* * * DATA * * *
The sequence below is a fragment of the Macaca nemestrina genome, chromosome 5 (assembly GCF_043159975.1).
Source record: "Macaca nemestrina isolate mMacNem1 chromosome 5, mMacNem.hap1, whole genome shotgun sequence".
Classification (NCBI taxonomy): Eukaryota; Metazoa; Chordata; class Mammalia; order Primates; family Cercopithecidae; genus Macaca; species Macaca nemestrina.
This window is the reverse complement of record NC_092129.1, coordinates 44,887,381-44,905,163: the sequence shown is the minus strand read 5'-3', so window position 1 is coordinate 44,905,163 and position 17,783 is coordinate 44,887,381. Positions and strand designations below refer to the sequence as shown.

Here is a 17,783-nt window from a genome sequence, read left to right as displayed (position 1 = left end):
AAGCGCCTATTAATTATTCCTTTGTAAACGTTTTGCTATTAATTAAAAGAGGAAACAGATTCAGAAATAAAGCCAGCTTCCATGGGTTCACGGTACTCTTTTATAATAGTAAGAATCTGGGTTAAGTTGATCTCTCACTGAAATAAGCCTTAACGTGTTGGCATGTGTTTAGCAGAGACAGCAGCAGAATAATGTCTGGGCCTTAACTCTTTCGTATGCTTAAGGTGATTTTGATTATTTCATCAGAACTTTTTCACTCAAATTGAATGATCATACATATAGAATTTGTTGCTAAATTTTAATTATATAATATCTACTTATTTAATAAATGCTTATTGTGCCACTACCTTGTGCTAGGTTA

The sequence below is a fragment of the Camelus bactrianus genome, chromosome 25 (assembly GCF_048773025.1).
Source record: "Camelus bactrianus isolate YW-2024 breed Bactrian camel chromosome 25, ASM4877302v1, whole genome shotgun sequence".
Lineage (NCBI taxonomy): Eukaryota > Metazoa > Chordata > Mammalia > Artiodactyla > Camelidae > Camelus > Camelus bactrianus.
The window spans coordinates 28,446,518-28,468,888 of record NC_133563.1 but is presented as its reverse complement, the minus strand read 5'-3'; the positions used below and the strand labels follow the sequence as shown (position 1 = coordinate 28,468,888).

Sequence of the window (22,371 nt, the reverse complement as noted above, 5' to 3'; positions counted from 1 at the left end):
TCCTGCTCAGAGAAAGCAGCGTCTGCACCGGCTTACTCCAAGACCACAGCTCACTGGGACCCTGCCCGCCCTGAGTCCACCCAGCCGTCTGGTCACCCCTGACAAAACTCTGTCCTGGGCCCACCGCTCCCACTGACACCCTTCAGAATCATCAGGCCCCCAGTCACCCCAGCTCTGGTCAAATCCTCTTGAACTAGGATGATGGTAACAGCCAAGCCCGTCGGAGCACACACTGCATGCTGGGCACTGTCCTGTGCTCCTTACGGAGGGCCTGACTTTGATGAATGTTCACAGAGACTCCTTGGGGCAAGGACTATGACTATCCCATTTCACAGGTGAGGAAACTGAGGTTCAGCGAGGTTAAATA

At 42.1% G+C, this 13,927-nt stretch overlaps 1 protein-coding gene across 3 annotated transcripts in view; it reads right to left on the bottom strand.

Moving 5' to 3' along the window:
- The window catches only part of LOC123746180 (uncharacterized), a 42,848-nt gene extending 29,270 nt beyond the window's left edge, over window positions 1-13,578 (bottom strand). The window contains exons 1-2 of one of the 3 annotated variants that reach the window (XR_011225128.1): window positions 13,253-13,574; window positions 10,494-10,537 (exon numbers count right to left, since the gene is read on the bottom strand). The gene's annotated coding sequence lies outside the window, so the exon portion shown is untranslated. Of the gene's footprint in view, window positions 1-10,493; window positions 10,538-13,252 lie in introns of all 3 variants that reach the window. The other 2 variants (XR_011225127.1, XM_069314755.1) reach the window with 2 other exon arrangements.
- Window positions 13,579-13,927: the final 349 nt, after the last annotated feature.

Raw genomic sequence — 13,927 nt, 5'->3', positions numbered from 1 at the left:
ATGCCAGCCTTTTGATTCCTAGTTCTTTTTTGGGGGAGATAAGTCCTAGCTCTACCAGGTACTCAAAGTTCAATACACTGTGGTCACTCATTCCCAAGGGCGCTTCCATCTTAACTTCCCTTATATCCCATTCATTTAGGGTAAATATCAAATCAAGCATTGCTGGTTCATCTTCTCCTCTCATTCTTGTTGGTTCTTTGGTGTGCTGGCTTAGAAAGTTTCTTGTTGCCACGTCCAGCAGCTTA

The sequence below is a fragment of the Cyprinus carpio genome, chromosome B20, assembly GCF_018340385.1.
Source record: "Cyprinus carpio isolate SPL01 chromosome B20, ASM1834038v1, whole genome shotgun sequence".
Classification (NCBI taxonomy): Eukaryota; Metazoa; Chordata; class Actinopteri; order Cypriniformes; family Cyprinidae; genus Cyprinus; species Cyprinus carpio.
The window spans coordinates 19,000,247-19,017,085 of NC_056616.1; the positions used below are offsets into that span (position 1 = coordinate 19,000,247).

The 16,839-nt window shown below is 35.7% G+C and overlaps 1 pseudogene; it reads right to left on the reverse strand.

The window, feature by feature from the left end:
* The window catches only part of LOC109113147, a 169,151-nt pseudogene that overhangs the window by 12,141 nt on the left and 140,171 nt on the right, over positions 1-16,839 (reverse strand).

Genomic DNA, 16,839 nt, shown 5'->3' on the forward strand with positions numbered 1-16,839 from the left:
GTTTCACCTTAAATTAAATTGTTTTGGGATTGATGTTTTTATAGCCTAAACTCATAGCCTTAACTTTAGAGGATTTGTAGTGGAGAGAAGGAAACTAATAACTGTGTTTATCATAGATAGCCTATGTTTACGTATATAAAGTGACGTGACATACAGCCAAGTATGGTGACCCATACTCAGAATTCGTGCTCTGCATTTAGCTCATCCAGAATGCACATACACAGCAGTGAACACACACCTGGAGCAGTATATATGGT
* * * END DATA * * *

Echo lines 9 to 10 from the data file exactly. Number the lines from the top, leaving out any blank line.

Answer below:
Lineage (NCBI taxonomy): Eukaryota > Metazoa > Chordata > Mammalia > Artiodactyla > Camelidae > Camelus > Camelus bactrianus.
The window spans coordinates 28,446,518-28,468,888 of record NC_133563.1 but is presented as its reverse complement, the minus strand read 5'-3'; the positions used below and the strand labels follow the sequence as shown (position 1 = coordinate 28,468,888).